Crowning accomplishment

SHEPHERDSTOWN – Though Allison Speaker’s reign as National Cherry Blossom Queen is almost at an end, the 23-year-old says she can’t wait for the festival that starts next week.
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The National Cherry Blossom Festival,

Because this spring marks the trees’ 100th anniversary, “This year’s festival promises to be the best one yet,” said Speaker, a graduate of Jefferson High and Shepherd University who now is in grad school at American University in D.C.

The festival’s roots date to March 27, 1912, when first lady Helen Taft accepted Japan’s gift of two cherry blossom trees as part of a small ceremony.

Though Speaker will step down as queen before the big centennial celebration, her time as festival queen has been special in a number of ways, notably her eight-day tour of Japan where she got a closeup look at the aftermath of last year’s massive earthquake and tsunami.

The 9.0 quake on March 11, 2011 was the most powerful ever to hit Japan, and one of the five worst recorded anywhere on earth since the dawn of modern record-keeping in 1900. The quake and its resulting tsunami created an official death toll that is staggering: more than 15,000 killed plus thousands of others listed as missing.

“To be able to bring just a little bit of joy to those who had lost so much was truly a humbling experience,” Speaker said.

As the nearly month-long festival gets under way March 20, Speaker is anticipating more joyful moments.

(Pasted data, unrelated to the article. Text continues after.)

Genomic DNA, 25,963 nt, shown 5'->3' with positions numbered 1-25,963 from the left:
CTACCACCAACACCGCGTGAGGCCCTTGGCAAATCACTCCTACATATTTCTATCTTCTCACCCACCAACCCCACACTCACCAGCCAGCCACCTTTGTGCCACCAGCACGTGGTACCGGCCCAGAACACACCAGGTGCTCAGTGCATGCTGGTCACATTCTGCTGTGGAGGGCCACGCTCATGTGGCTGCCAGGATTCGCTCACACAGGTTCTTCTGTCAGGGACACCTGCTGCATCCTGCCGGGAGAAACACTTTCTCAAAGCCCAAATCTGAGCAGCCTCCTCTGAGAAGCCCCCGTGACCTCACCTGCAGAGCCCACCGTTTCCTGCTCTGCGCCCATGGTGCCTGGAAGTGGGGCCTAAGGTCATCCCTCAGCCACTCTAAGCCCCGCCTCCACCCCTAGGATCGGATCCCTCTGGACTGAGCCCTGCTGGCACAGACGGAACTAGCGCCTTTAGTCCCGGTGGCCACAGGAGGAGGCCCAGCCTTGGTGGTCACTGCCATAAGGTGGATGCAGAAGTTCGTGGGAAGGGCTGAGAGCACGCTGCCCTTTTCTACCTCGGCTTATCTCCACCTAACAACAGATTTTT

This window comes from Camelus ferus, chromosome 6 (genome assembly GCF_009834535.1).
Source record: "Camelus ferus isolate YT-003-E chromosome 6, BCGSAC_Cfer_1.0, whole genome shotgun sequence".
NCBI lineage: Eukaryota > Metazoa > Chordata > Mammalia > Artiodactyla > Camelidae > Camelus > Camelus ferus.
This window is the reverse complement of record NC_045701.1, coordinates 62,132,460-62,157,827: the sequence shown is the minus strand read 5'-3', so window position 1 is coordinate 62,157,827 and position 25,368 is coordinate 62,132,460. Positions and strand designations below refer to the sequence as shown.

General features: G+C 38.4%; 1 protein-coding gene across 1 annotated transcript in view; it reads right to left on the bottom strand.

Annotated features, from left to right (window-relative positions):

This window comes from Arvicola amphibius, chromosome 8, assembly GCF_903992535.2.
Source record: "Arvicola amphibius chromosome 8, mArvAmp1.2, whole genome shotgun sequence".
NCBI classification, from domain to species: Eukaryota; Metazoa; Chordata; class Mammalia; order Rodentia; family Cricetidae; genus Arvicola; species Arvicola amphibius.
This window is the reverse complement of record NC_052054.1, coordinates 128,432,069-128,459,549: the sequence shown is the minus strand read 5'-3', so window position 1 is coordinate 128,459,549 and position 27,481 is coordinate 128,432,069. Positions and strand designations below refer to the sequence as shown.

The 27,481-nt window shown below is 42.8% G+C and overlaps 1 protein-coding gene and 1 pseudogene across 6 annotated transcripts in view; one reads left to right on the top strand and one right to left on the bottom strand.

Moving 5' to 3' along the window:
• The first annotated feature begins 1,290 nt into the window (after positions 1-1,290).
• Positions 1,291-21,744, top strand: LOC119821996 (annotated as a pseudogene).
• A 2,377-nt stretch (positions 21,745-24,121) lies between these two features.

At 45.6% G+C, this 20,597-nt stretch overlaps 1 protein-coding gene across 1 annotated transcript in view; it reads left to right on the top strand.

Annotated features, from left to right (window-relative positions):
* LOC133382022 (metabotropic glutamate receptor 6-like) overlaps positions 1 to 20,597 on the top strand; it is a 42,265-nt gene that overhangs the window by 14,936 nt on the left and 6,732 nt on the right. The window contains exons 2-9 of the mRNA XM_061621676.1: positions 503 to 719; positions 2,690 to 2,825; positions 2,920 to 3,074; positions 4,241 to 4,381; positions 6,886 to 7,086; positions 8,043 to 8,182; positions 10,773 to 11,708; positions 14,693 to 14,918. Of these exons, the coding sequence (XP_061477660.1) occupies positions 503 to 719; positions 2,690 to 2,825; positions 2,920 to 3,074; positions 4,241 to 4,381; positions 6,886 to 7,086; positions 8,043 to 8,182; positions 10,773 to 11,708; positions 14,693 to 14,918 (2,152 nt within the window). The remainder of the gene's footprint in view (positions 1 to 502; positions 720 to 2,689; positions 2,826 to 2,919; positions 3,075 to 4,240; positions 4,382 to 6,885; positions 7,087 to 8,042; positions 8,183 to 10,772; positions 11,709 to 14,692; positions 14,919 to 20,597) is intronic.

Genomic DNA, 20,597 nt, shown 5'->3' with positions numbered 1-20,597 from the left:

“The most incredible thing about the cherry blossoms, besides how beautiful they are, is that they represent the friendship between the U.S. and Japan,” Speaker said. “In Japan, the cherry blossoms hold so much national pride.”

Shepherdstown’s Allison Speaker, right, will reign as National Cherry Blossom Queen until her successor is crowned in April.

Among dozens of festival events, there’s a screening scheduled of “The Tsunami and the Cherry Blossom,” a documentary made by Oscar-nominated director Lucy Walker that highlights the Japan culture’s view of cherry blossoms as a symbol of rebirth.

Described as a “visual haiku about cherry blossoms,” the film will be shown March 17 in Silver Spring, Md. Tickets cost $11.50 for the showing, which is set for 7:45 p.m. at the AFI Silver Theatre at 8633 Colesville Road.

One of the most anticipated festival events is the National Cherry Blossom Festival Parade, starting at 10 a.m. April 14 on Constitution Avenue from 7th to 17th streets.

Other free, family-friendly happenings include a master yoga class at the Washington Monument, hands-on art projects, a Japanese Street Festival, a kite festival, a fireworks show, Jazz at the Jefferson and other live music shows, and much more.

“It’s really a chance to see the best of what D.C. has to offer,” Speaker said.

For a list of festival events, go to www.nationalcherryblossomfestival.org.[/cleeng_content]

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